Read more about Clea and her books at:

Clea’s most recent releases are:

grey howlGrey Howl: A Dulcie Schwartz feline mystery

A prestigious literature conference is convening in Cambridge and Dulcie Schwartz is the university liaison for the event, meeting and greeting some of the finest minds in her field.

But events do not run according to plan when one scholar’s presentation is sabotaged while another visiting professor disappears. As Dulcie and her boyfriend Chris struggle to solve problems and soothe egos, a strange apparition starts to haunt the bi-annual event. And even Mr Gray, the ghost of Dulcie’s late, great cat,,appears to be overwhelmed, leaving Dulcie to manage an increasingly backstabbing crew of professional rivals, one of whom may be a killer.

And, just released:

panthers play for keepsPanthers Play for Keeps: A Pru Marlowe pet noir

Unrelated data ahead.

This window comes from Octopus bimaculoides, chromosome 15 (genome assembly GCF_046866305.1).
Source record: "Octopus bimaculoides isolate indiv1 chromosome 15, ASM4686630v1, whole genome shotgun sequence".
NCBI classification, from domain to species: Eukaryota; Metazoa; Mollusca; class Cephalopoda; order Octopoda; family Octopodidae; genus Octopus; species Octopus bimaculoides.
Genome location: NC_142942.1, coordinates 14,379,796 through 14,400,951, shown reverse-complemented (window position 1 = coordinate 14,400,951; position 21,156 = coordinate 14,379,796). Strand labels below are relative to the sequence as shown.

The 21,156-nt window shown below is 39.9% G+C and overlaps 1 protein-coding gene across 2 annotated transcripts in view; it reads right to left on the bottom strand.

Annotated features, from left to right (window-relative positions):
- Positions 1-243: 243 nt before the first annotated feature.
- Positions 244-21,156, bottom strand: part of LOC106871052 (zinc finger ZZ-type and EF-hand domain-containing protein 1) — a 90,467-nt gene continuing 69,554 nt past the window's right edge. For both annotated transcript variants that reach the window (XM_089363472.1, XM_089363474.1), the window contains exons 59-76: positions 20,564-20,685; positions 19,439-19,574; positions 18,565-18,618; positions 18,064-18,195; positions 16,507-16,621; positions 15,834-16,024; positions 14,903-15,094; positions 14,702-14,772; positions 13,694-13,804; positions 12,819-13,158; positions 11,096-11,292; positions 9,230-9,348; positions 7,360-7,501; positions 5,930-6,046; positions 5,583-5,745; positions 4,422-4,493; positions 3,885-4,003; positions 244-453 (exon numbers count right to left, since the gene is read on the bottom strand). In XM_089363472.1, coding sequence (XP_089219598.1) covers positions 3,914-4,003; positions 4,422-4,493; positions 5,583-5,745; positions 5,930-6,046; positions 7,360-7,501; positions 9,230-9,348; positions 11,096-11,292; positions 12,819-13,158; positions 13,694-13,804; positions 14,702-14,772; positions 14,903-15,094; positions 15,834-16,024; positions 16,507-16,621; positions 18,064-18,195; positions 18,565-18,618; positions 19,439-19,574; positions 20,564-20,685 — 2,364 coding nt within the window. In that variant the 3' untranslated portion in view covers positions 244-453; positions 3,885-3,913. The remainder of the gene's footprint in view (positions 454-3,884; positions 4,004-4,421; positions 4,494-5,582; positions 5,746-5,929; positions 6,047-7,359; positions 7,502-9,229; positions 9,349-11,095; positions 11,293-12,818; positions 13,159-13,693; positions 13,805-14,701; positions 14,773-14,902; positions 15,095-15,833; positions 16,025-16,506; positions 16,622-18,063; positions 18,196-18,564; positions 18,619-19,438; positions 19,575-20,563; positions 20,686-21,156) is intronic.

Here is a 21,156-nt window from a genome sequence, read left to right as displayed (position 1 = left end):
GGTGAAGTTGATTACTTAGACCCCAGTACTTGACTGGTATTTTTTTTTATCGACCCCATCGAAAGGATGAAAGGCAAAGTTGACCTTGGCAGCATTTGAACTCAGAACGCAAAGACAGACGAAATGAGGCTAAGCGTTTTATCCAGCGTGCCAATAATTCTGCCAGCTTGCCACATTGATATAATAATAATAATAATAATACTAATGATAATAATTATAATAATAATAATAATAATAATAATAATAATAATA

When Pru Marlowe takes a dog for a walk, she doesn’t expect to find a body. But Spot, a service dog in training, has too good a nose not to lead her to the remains of the beautiful young woman, and despite her own best instincts, Pru can’t avoid getting involved. The young woman seems to have been mauled by a wild cat – and Pru knows there have been no pumas in the Berkshire woods for years. And while Wallis, Pru’s curmudgeonly tabby, seems fixated on the idea of a killer cat, Spot has been sending strange signals to Pru’s own heightened senses, suggesting that the violent death was something more than a tragic accident. As motives multiply, a cougar of a different sort sets her eyes on Pru’s sometime lover, and another woman disappears. With panther panic growing, Pru may have to put aside her own issues – and her own ideas of domesticity – to solve a savage mystery.